There are a number of critical innovations in technology set to enable medical practitioners to make more informed decisions and assist patients in having a better clinical experience.
Speaking at the Medical Fair Asia in December 2020, Clinic to Cloud CEO Rafic Habib discussed three key innovative tools that he sees ashttps://elements.envato.com/technology-K4V8DP6 vital to shaping the future of healthcare for the better: ‘smarter workflows’, ‘interoperability and connectivity’ and ‘artificial intelligence’.
Smarter workflows and the future of healthcare
At the core of a medical practice you have the patient, the provider who treats the patient and you have your administrative staff - and every team member’s workflows are unique.
These workflows are also different for every specialty. With some specialties a patient directly visits a doctor to get treatment or a prescription, while others you may visit multiple health professionals like a dietician, nurse or physiotherapist to obtain their treatment.
Multidisciplinary practices are on the rise, so we’re now seeing more amalgamation of different specialties working together. This means having sophisticated workflows that can be customised for your practice's needs is very important. On top of this, there is the addition of clinical decision support and automation which creates a ‘well-oiled machine’ for the patient's experience.
Experienced clinical staff should have the right technology, systems and tools to know where the patient is in their health journey.
These streamlined workflows are particularly critical to effectively running medium to larger practices or multi location practices. As an example, some of the practices Clinic to Cloud services are based across the whole country - so they require those kinds of intuitive, highly connected workflows.
Artificial intelligence, predictive analytics and clinical outcomes
In terms of artificial intelligence assisting the healthcare industry, it won't take doctors jobs but instead, assist them with more accurate diagnostic outcomes. AI will continue it’s critical role in assisting clinical decision support, which will play a significant role in terms of augmenting the medical practice for the better.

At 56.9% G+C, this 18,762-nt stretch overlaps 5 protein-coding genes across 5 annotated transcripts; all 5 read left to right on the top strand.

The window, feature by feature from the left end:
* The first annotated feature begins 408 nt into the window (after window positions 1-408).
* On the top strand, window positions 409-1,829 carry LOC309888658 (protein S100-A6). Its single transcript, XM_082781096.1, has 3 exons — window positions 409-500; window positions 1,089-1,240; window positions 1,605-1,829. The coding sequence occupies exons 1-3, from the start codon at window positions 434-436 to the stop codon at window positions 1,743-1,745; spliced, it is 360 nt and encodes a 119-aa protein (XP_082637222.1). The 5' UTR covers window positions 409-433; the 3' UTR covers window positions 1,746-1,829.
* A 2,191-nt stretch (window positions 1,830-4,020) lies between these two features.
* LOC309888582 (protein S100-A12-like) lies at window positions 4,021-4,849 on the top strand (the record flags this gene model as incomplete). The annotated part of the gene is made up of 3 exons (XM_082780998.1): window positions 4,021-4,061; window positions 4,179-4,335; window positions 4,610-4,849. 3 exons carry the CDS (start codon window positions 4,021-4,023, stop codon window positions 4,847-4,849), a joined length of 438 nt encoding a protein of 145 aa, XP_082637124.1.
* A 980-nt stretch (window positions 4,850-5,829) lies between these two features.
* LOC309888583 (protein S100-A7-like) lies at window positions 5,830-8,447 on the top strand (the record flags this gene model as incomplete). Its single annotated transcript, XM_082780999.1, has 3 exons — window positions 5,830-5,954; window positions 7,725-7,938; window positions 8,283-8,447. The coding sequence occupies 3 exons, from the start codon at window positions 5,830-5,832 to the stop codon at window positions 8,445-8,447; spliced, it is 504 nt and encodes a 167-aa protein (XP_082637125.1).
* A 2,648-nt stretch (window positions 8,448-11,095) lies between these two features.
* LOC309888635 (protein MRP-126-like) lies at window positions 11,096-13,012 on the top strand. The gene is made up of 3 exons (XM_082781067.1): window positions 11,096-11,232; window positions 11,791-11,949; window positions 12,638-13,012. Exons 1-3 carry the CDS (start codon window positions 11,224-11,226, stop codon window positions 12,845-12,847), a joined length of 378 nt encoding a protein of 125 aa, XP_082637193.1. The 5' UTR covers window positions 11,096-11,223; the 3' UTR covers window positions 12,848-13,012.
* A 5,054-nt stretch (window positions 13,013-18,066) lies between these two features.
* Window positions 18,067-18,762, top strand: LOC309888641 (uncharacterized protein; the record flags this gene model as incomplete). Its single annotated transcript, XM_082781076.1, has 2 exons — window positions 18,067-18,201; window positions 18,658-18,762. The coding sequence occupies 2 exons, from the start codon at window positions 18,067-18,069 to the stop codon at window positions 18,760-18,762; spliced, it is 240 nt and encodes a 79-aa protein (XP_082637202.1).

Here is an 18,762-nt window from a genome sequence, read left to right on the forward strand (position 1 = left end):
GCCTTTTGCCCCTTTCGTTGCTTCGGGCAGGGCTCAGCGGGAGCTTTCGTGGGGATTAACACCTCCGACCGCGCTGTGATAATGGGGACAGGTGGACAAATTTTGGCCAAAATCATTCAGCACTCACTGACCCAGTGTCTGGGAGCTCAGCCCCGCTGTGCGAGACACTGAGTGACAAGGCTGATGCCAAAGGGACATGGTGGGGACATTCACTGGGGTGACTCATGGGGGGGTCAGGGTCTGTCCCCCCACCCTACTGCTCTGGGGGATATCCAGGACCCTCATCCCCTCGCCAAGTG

As an example, if somebody comes in to see a doctor and they are diagnosed with diabetes, then there are a number of things that an endocrinologist must do in order to practically look after that patient.
However, often there's just not enough bandwidth to do all those things at scale and under significant time pressures. This where AI and Robotic Process Automation (RPA) could play a significant role in saving time and improving accuracy in healthcare. Masses of data can be crunched by AI and new insights will be gleaned.
Interoperability, connectivity and ‘integrated’ health technology
Interoperability means practices can share information with each other easily without the need of going through several applications. This will be pivotal for the future of healthcare as patients will want an efficient, thorough and personalised experience.
The lack of interoperability between systems means healthcare providers often cannot exchange information effectively, which contributes to disjointed care, adverse events, inefficiencies and poor-quality data, the report highlights.
We live in a world where we need to have more application-level interfaces like Clinic to Cloud, more automation from robotics, and more technology to provide that level of connectivity. Only then can we achieve the level of heightened communication we need across the sector. From specialist to specialist, family physician to specialist, or GP specialist to hospital.
In the short term, in order to ‘remove the fax machine’ once and for all, we have to get smarter with technology that enables secure emailing and sharing health information in a secure environment, to allow for that heightened communication required to reduce risk and improve patient outcomes in today’s high pressure clinical environment.